UK disappointed by US tax ruling over Bombardier jets
UK Prime Minister Theresa May has expressed discontent over the latest US Department of Commerce’s ruling that seeks to impose taxes on the C Series jets manufactured by Canadian company Bombardier.
May made a commitment to protect 4,200 jobs at Bombardier’s plant in Northern Ireland, reported Reuters.
The plant is engaged in the manufacturing of C Series jets, which are available in 110-130 seat configurations.
Aiming to impose a 219.63% anti-subsidy duty on the Bombardier jets, the US Department of Commerce ruling was passed following a complaint lodged by Boeing accusing Bombardier of receiving undue state subsidies from the UK and Canada.
The unfair subsidies allegedly helped Bombardier to win a major order, reported BBC. However, Bombardier has denied all the charges.
After the ruling, May tweeted: “Bitterly disappointed by initial Bombardier ruling.
“The government will continue to work with the company to protect vital jobs for Northern Ireland.”
Opposing the decision, Canada’s Foreign Affairs Minister Chrystia Freeland said: “The US Department of Commerce’s preliminary determinations almost always rule in favour of the US complainant.
“While this is only a preliminary stage in the investigation, and no duties can be imposed until the final investigations are completed, Canada strongly disagrees with the anti-dumping and countervailing duty investigations into imports of Canadian large civil aircraft. This is clearly aimed at eliminating Bombardier’s C Series aircraft from the US market.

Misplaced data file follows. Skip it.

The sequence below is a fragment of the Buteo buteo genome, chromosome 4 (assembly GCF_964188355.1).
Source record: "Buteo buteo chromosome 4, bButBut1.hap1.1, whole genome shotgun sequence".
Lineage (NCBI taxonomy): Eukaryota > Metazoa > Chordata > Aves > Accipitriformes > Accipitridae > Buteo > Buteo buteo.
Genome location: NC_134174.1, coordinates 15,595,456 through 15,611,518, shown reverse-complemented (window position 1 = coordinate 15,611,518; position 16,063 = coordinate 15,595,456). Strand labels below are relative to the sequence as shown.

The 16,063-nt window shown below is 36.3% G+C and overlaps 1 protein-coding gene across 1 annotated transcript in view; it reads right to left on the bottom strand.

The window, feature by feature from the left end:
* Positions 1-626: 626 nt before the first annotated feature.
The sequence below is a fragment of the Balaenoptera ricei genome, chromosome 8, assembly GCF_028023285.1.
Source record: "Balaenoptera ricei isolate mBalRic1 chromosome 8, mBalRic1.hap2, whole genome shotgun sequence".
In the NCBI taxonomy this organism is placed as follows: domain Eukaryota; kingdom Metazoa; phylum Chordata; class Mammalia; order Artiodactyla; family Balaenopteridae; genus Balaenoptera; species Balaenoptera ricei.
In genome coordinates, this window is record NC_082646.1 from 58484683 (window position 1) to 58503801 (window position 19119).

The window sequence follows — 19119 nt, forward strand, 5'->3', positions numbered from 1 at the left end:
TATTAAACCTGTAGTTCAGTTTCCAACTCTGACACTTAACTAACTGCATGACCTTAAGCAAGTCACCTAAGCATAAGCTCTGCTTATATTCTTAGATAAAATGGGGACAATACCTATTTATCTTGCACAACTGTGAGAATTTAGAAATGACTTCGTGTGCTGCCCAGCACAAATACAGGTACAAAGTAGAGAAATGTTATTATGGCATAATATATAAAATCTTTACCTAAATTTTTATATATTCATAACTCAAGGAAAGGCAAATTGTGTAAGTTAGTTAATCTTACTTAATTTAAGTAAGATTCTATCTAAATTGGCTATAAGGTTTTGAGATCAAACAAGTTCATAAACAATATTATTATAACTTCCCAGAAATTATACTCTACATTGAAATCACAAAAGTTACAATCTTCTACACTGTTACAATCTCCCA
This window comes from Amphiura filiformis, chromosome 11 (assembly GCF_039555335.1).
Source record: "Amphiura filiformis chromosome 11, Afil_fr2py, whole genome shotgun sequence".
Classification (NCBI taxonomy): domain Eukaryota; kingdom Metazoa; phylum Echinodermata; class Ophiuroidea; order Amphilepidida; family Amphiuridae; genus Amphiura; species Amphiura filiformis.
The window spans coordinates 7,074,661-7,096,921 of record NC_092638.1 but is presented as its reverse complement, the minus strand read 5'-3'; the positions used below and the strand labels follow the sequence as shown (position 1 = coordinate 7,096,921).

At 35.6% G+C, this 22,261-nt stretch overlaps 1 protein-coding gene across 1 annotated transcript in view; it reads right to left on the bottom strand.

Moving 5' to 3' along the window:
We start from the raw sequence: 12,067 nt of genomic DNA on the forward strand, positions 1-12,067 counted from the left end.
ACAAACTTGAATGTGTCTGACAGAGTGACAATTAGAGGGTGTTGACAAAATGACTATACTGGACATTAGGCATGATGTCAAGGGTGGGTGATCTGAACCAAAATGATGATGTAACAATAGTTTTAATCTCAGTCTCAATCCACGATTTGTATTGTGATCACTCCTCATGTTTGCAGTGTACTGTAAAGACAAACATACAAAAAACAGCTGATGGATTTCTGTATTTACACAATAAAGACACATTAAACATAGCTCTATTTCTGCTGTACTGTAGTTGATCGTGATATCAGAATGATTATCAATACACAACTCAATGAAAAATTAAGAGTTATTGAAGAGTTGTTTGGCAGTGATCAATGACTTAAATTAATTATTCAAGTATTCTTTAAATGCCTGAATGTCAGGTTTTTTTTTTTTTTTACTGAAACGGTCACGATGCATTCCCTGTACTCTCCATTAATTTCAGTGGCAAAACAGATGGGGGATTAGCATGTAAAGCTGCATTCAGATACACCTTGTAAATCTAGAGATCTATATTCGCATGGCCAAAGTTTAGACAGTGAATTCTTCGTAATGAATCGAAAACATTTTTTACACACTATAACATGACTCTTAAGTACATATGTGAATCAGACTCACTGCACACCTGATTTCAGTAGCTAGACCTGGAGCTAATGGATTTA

“Components of the Bombardier C Series are supplied by American companies, directly supporting almost 23,000 well-paying jobs in many US states, including Connecticut, Florida, New Jersey, Washington, New York, Ohio, Kansas, Pennsylvania and Colorado. Boeing’s petition is threatening these US jobs."
Bombardier stated: “The simple truth is that Bombardier created a superior aircraft that is more efficient, more comfortable, and quieter. The C Series serves a market segment not supported by any US manufacturer. Delta [airlines] wants to bring this remarkable new aircraft to the US flying public. Boeing wants to prevent US passengers from realising these benefits, irrespective of the harm that it would cause to the US aerospace industry and the cost to airlines and consumers.”
The penalty will come into effect only when the US International Trade Commission (ITC) rules in favour of Boeing. The final ruling in the case is expected next year.